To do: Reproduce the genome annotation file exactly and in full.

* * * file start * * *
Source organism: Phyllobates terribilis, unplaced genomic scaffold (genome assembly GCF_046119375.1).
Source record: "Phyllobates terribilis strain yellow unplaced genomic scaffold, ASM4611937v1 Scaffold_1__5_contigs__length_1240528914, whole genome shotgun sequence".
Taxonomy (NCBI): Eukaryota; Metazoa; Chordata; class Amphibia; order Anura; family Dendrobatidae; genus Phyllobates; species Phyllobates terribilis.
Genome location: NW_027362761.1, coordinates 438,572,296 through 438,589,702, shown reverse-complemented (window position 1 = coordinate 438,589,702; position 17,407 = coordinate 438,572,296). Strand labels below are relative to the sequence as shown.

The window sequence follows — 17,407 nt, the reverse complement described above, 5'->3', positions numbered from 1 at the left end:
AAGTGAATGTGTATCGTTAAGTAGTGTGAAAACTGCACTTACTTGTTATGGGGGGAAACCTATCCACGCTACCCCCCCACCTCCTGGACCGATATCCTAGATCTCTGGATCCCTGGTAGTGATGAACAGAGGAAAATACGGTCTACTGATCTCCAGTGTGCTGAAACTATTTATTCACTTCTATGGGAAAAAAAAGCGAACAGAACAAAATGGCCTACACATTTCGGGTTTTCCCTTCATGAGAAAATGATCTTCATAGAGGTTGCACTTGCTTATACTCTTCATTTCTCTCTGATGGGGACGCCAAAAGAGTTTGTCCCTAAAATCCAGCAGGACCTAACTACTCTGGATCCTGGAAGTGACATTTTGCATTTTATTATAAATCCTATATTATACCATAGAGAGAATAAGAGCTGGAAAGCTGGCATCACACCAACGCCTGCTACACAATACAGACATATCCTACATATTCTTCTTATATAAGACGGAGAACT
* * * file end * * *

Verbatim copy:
Source organism: Phyllobates terribilis, unplaced genomic scaffold (genome assembly GCF_046119375.1).
Source record: "Phyllobates terribilis strain yellow unplaced genomic scaffold, ASM4611937v1 Scaffold_1__5_contigs__length_1240528914, whole genome shotgun sequence".
Taxonomy (NCBI): Eukaryota; Metazoa; Chordata; class Amphibia; order Anura; family Dendrobatidae; genus Phyllobates; species Phyllobates terribilis.
Genome location: NW_027362761.1, coordinates 438,572,296 through 438,589,702, shown reverse-complemented (window position 1 = coordinate 438,589,702; position 17,407 = coordinate 438,572,296). Strand labels below are relative to the sequence as shown.

The window sequence follows — 17,407 nt, the reverse complement described above, 5'->3', positions numbered from 1 at the left end:
AAGTGAATGTGTATCGTTAAGTAGTGTGAAAACTGCACTTACTTGTTATGGGGGGAAACCTATCCACGCTACCCCCCCACCTCCTGGACCGATATCCTAGATCTCTGGATCCCTGGTAGTGATGAACAGAGGAAAATACGGTCTACTGATCTCCAGTGTGCTGAAACTATTTATTCACTTCTATGGGAAAAAAAAGCGAACAGAACAAAATGGCCTACACATTTCGGGTTTTCCCTTCATGAGAAAATGATCTTCATAGAGGTTGCACTTGCTTATACTCTTCATTTCTCTCTGATGGGGACGCCAAAAGAGTTTGTCCCTAAAATCCAGCAGGACCTAACTACTCTGGATCCTGGAAGTGACATTTTGCATTTTATTATAAATCCTATATTATACCATAGAGAGAATAAGAGCTGGAAAGCTGGCATCACACCAACGCCTGCTACACAATACAGACATATCCTACATATTCTTCTTATATAAGACGGAGAACT